Let's read between the lines:

The fact is Scotland will be poor
If we go off alone.
Taxes will rise and all our lives
We'll cut back to the bone.

Now maybe that's what they will choose,
Our young, if told what's what,
And if that's so, good luck to them
I won't complain a jot.

But don't pretend, for pity's sake
We'll have our cake and eat.
Don't promise them a fairyland
You know you can't complete.

Their streets will not be paved with gold,
Their wallets will be thin,
And once they're out the door they're out,
If they are taken in.

No Escape

Owd Noah ‘ad a magic cloak wi’ ‘ygroscopic properties,
That is ter say ‘e wore it when ‘e wanted it to rain.
‘E got it from the weather clerk, the archangel ‘ose job it is
Ter turn them ‘eavenly sprinklers on, and ter turn ‘em off again.

“Nar listen ‘ere, owd Noah,” says the archangel ‘oo give it ‘im,
“This ‘ere’s a mighty BIG job that The Lord ‘as given thee.
No matter what’s on TV, or if the football’s rivettin’
Jus’ thee mind an’ tek thy cape off, lad, afore thee ‘as thy tea!”

Nar Noah was a good soul, though some would say a wally. ‘Ey,
For years and years ‘e did the job and never would complain,
‘E organised the sunny spells so folks could go on ‘oliday,
And then ‘e put ‘is cape back on, an’ ‘e give the farmers rain.

When Noah turned six ‘undred, ‘e were old an’ a bit silly, like,
An’ ‘e got a bit forgetful, as very well ‘e might,
‘E went up Blackpool Tower wi’ ‘is cape on, ‘cos ‘t were chilly, like,
An’ e sat down in a deck chair, an ‘e fell asleep all night.

When Noah woke next morning, ‘e saw all the world were water,
An’ t’ top of Blackpool Tower were the only bit left dry.
The angel said “’Ee Noah lad, there’s been an awful slaughter,
An’, there’s thee wi’ thy cape on still as t’ floods are risin’ ’igh.”

“Oh dearie me!” says Noah, an’ ‘e jumped up from ‘is deck chair,
‘E took is cape off straight away; ‘e’d ‘ad an awful fright,
“What shall we do? All Lankyshire is waterlogged and wrecked; there
Is not a chance Old Trafford’s pitch’ll be playable tonight!”

“I’ll tell thee what,” says t’ angel, “’Ere’s what’ll see us through lad,
We’ll cut off top o’t’ tower, like, and mek a kind o’ boat
An’ tha’ can bring all t’ animals that live in t’ Tower Zoo, lad
An’ we can call it Noah’s Ark an’ eastward we shall float.”

“An’ when we’ve crossed o’er t’ Pennines ‘igh, then we shall find an ‘ome, lad,
In t’ West Riding o’ Yorkshire; we’ll in God’s county dwell,
Meanwhile I’ll shove this water ‘ere, right out in t’ ‘lantic foam, lad,
An’ if ’n t’ sea gets deeper, well, be years ‘fore they can tell.”

So all thee long-‘aired scientists, wi’ thy dire prognostications,
Wi’ all thy glaciers meltin’ fast and and all thy stats on tape,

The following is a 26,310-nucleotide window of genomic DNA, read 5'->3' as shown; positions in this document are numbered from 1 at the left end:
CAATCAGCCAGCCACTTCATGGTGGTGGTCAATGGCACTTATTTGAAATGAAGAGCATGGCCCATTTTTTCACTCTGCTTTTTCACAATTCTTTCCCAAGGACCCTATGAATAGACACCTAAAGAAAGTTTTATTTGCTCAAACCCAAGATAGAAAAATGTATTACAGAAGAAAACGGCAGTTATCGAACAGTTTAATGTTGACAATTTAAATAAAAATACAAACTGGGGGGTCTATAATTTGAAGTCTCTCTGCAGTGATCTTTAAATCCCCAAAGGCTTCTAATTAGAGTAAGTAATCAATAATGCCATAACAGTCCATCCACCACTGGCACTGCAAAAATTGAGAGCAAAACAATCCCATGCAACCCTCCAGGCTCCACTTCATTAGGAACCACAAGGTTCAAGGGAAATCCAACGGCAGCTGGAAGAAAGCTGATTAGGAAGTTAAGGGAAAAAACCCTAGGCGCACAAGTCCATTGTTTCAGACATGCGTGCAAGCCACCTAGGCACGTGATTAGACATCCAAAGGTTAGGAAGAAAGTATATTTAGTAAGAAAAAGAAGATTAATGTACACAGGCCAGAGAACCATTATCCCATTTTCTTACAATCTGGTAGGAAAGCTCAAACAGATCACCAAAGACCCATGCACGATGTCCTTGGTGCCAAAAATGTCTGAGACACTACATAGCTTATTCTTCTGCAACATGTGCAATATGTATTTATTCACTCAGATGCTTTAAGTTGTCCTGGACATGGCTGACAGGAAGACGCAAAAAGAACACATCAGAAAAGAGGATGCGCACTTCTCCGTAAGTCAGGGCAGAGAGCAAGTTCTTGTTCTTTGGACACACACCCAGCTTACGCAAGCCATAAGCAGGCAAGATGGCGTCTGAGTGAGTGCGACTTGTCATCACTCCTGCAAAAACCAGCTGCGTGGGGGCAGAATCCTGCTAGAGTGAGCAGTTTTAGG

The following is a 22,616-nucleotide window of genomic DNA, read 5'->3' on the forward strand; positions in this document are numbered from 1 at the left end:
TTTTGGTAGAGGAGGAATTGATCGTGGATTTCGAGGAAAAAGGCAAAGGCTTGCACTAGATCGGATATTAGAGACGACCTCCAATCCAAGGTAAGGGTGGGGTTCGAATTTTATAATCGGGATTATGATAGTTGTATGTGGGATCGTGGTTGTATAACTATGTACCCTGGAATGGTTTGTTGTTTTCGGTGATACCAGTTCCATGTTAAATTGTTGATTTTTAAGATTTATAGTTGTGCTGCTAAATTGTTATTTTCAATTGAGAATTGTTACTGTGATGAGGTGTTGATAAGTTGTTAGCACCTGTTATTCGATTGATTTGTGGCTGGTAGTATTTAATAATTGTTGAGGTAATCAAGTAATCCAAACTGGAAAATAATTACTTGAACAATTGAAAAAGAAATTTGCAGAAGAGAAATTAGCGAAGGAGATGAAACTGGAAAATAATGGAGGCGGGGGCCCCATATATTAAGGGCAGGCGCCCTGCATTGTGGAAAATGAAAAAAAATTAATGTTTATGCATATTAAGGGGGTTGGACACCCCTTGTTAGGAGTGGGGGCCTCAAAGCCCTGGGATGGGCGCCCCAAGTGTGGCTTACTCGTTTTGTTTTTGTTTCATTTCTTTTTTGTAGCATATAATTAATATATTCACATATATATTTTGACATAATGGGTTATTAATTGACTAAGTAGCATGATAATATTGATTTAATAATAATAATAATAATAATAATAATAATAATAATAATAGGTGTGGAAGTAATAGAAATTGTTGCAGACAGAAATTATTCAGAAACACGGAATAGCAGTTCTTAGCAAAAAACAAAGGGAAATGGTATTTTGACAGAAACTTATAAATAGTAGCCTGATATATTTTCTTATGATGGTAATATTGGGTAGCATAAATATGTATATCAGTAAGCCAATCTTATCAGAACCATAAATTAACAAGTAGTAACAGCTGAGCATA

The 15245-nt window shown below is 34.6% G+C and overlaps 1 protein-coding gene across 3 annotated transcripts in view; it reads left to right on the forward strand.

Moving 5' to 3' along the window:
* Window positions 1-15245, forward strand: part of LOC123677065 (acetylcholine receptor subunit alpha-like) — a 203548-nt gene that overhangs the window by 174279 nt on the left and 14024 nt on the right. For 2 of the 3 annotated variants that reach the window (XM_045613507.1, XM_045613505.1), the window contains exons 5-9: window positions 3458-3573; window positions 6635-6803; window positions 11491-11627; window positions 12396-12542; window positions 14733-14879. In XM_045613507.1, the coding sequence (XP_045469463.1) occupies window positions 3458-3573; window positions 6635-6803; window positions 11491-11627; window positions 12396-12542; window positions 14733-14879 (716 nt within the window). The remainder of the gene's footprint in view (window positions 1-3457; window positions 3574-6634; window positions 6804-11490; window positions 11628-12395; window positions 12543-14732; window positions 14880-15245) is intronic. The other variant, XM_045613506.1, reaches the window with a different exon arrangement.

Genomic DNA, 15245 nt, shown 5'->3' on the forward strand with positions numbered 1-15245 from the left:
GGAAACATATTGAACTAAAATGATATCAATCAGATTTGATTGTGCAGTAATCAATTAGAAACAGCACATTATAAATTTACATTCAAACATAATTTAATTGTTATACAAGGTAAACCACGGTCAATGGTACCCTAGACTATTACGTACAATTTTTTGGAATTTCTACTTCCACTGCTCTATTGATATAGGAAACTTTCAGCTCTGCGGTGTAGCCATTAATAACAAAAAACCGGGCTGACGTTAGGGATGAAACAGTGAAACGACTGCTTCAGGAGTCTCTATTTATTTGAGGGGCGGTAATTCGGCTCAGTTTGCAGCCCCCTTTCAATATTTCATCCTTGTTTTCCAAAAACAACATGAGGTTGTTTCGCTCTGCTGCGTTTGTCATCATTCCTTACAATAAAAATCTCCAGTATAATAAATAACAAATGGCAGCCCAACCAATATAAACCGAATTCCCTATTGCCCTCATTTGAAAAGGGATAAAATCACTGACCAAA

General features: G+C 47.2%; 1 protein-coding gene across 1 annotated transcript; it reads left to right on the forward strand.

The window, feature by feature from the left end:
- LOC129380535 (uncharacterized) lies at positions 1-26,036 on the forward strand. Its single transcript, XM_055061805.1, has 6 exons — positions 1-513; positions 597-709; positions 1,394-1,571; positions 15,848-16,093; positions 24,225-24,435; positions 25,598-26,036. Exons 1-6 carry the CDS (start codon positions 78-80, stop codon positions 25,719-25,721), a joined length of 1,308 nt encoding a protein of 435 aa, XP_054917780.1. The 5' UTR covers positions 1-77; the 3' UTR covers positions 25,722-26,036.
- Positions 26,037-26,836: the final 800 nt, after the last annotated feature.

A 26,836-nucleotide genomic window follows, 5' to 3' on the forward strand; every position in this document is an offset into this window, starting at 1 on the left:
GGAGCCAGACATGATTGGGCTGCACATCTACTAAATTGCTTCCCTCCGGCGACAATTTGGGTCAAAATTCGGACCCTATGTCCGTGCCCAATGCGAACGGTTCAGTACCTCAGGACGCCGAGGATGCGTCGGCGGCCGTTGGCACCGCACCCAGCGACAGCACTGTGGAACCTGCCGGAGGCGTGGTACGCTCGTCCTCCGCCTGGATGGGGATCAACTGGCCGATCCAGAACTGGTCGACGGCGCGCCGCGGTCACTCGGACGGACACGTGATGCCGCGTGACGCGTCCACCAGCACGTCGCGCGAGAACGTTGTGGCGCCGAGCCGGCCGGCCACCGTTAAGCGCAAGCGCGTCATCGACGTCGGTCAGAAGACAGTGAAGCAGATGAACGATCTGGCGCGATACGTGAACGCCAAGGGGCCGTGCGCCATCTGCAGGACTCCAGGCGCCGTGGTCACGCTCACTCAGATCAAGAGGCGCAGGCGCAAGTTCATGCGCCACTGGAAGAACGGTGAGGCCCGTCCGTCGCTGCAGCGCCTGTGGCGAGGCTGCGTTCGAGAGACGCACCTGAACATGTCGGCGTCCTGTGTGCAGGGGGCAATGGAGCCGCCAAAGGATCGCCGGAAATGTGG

It’s nowt ter do wi’ isobars, or green’ouse emanations,
An’ it’s nowt ter do wi’ climate change; it’s ‘cos of Noah’s Cape!


by Heinrich Heine (1822)
paraphrased in translation 2012

I know neither rhyme nor yet reason
Why the sight of this rock frights me so,
Unless I'm caught up out of season,
In a tragedy here long ago.

The air murmurs soft in the gloaming,
As Old Father Rhine makes his way
Through this cavernous gorge, rapids foaming,
Whilst the high peaks catch sunshine's last rays.

But wait, does that glow hide a maiden
All artlessly combing her hair?
Oh see, clothed in fine golden raiment,
She glistens and glimmers up there.

And hark! As she combs out her tresses,
She's singing a sweet faerie song;
Its melody softly caresses
A doomed man that it draws along.

Lo! There in his ferry the boatman
Enthralled can do nothing but sigh;
His skill will not keep him afloat when
His gaze is directed on high.

Oh boatman, have care of the river
Lest it swallow both you and your boat!
Ah no! You are captured for ever
By the whisp'ring rock's magical note.

Nil Desperandum 

The artist sadly pondered, as he sat out in the sun,
That the best of all his paintings were the ones not yet begun,
For, although those completed had each at least one flaw,
They’d all of them been perfect when he’d thought of them before.

So let’s take a lesson from him, as we on life’s canvas scrawl,
Though our schemes may not work out right, or may not work out at all,
For, if to err is human, and to forgive divine,
We may yet be things of beauty when He comes to draw the line.

The Castle in the Marches

At the horizon, misty purple haze
Hides trackless borderland, a heather ridge
Whence lawless reivers of long bygone days
Stormed from the hills down to the castle bridge.

See, from this crumbling remnant of a tower,
Where now the swallows flit and soar,
A sentry would, for many a wistful hour
Watch for the peril coming from that moor.

Above these stones he once his vigil kept,
In silent patience; armoured, strong and proud.
Beneath these same stones now, he lies unwept,
Deep graved in time; to age’s siege he bowed.

Now the stout oaken beams decay with rot,
And daylight glares into the roofless hall.
Where battering ram and catapult could not,
The slow assault of time has breached the wall.

Unguarded now, the marcher castle stands;
Gaunt bastion, fortress of forgotten men,
And keeps its lookout to the borderlands,
Waiting for ghostly clans to come again.